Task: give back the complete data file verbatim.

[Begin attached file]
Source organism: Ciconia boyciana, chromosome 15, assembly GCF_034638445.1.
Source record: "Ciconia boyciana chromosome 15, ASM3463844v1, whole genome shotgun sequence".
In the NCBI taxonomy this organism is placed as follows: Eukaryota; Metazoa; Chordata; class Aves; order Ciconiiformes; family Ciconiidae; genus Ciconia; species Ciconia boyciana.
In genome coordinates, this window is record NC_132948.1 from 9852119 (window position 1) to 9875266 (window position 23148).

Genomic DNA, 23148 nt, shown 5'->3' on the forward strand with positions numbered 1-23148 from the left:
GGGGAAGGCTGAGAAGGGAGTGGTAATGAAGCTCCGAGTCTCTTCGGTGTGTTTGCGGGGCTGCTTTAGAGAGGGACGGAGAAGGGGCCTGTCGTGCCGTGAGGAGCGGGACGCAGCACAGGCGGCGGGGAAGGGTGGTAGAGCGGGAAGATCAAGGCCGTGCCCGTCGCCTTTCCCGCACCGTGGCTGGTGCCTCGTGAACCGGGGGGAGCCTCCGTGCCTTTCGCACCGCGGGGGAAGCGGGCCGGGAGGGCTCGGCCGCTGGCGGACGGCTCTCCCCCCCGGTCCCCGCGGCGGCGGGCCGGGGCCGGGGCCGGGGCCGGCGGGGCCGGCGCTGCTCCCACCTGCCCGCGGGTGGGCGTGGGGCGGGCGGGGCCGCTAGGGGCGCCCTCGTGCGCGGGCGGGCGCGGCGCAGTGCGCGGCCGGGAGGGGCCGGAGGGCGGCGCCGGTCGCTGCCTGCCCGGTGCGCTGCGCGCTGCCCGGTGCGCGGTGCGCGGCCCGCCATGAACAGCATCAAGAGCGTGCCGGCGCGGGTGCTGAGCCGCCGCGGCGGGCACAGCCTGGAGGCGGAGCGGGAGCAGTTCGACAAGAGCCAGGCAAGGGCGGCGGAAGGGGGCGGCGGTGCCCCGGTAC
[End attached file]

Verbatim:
Source organism: Ciconia boyciana, chromosome 15, assembly GCF_034638445.1.
Source record: "Ciconia boyciana chromosome 15, ASM3463844v1, whole genome shotgun sequence".
In the NCBI taxonomy this organism is placed as follows: Eukaryota; Metazoa; Chordata; class Aves; order Ciconiiformes; family Ciconiidae; genus Ciconia; species Ciconia boyciana.
In genome coordinates, this window is record NC_132948.1 from 9852119 (window position 1) to 9875266 (window position 23148).

Genomic DNA, 23148 nt, shown 5'->3' on the forward strand with positions numbered 1-23148 from the left:
GGGGAAGGCTGAGAAGGGAGTGGTAATGAAGCTCCGAGTCTCTTCGGTGTGTTTGCGGGGCTGCTTTAGAGAGGGACGGAGAAGGGGCCTGTCGTGCCGTGAGGAGCGGGACGCAGCACAGGCGGCGGGGAAGGGTGGTAGAGCGGGAAGATCAAGGCCGTGCCCGTCGCCTTTCCCGCACCGTGGCTGGTGCCTCGTGAACCGGGGGGAGCCTCCGTGCCTTTCGCACCGCGGGGGAAGCGGGCCGGGAGGGCTCGGCCGCTGGCGGACGGCTCTCCCCCCCGGTCCCCGCGGCGGCGGGCCGGGGCCGGGGCCGGGGCCGGCGGGGCCGGCGCTGCTCCCACCTGCCCGCGGGTGGGCGTGGGGCGGGCGGGGCCGCTAGGGGCGCCCTCGTGCGCGGGCGGGCGCGGCGCAGTGCGCGGCCGGGAGGGGCCGGAGGGCGGCGCCGGTCGCTGCCTGCCCGGTGCGCTGCGCGCTGCCCGGTGCGCGGTGCGCGGCCCGCCATGAACAGCATCAAGAGCGTGCCGGCGCGGGTGCTGAGCCGCCGCGGCGGGCACAGCCTGGAGGCGGAGCGGGAGCAGTTCGACAAGAGCCAGGCAAGGGCGGCGGAAGGGGGCGGCGGTGCCCCGGTAC